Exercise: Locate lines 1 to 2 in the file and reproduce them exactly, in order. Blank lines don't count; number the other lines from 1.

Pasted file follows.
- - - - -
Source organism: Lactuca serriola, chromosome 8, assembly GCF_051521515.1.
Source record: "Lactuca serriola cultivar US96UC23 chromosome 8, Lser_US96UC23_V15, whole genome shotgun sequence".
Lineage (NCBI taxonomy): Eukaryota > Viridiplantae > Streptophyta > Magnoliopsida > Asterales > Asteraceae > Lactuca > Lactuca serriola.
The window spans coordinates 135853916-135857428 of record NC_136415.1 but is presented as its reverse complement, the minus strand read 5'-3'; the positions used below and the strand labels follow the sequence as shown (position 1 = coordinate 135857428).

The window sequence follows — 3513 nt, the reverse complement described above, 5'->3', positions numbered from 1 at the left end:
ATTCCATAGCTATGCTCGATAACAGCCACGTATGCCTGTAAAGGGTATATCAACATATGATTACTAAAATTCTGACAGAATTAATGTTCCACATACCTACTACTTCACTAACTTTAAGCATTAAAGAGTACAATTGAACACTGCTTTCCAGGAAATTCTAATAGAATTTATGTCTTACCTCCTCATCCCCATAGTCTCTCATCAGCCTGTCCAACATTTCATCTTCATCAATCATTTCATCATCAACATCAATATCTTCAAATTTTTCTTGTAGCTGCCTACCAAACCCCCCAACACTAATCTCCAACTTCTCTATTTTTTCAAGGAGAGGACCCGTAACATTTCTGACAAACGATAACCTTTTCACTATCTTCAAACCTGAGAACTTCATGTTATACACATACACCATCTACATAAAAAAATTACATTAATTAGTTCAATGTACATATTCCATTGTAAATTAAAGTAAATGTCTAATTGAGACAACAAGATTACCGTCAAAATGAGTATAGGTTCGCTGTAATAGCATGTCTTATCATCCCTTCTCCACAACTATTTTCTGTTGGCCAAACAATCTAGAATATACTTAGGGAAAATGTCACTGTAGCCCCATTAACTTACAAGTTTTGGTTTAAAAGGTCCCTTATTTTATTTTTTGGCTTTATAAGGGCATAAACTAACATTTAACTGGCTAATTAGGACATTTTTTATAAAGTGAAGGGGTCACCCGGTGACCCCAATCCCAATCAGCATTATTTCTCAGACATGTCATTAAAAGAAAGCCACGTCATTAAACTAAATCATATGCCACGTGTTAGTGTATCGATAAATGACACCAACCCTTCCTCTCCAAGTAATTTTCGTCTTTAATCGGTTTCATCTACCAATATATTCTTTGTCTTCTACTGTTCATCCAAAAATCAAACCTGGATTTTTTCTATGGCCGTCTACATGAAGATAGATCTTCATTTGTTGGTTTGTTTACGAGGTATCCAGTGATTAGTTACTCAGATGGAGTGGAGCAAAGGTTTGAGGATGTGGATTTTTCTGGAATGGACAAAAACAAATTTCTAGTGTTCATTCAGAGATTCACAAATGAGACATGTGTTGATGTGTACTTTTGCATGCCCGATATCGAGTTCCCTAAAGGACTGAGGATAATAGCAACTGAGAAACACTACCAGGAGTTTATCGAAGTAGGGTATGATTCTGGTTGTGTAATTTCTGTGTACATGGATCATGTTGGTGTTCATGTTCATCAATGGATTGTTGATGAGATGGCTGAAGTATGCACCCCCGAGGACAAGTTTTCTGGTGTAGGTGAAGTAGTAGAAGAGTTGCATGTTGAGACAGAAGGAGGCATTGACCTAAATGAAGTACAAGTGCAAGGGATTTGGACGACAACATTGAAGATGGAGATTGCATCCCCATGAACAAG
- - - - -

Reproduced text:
Source organism: Lactuca serriola, chromosome 8, assembly GCF_051521515.1.
Source record: "Lactuca serriola cultivar US96UC23 chromosome 8, Lser_US96UC23_V15, whole genome shotgun sequence".